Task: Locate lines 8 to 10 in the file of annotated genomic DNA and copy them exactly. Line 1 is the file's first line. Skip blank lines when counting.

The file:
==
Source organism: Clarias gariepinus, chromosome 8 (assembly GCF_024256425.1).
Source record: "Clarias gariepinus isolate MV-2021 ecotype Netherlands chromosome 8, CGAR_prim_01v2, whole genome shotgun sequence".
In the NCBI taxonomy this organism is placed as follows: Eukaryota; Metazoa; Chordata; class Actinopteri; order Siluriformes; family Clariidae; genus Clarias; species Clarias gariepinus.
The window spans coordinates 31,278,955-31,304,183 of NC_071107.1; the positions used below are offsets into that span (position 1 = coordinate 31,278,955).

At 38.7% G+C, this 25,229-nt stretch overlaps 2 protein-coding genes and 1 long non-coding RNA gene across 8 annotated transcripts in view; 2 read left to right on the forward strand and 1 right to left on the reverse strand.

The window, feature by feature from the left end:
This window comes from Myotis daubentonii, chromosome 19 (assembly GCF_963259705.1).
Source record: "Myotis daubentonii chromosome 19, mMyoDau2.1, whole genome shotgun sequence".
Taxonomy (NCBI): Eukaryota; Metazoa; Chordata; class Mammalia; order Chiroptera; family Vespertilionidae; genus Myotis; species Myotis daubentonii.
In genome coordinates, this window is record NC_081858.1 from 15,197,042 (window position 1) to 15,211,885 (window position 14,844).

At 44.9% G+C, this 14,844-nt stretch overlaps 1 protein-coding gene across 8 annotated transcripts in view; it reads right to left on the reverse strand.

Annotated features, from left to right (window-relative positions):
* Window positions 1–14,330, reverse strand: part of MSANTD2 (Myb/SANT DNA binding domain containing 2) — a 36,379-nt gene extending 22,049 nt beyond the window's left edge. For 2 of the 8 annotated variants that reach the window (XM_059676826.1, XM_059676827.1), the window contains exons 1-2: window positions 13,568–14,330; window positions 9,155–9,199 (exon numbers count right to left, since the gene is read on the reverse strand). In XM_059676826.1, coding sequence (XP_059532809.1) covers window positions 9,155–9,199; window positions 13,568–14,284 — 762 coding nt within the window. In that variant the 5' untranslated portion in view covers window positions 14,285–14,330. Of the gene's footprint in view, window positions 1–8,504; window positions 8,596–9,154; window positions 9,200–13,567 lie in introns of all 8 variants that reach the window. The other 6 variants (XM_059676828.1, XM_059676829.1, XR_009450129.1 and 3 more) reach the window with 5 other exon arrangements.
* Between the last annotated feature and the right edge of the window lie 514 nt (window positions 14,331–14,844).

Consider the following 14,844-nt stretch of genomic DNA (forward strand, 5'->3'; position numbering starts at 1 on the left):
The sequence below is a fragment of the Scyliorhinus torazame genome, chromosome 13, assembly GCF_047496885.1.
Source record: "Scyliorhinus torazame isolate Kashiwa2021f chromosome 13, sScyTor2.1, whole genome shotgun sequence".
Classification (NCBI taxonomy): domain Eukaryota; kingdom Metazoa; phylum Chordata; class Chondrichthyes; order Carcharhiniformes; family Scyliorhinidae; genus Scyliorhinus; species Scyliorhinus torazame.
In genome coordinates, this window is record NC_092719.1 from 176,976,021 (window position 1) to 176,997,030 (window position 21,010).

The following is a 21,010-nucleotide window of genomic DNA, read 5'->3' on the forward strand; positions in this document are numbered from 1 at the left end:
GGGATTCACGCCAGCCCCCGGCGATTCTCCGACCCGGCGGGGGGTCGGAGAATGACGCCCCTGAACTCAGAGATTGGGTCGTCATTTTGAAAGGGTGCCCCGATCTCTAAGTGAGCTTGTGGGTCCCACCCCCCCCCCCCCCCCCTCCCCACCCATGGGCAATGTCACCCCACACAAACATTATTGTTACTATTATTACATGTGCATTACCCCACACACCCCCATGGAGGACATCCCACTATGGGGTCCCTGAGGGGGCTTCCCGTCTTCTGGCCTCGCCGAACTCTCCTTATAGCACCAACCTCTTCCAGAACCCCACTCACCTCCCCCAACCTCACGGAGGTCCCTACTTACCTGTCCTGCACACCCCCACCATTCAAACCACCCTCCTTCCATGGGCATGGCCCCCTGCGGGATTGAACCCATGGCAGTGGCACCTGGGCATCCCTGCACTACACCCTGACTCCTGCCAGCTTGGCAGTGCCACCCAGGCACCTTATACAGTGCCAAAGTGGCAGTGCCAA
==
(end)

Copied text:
Source record: "Myotis daubentonii chromosome 19, mMyoDau2.1, whole genome shotgun sequence".
Taxonomy (NCBI): Eukaryota; Metazoa; Chordata; class Mammalia; order Chiroptera; family Vespertilionidae; genus Myotis; species Myotis daubentonii.
In genome coordinates, this window is record NC_081858.1 from 15,197,042 (window position 1) to 15,211,885 (window position 14,844).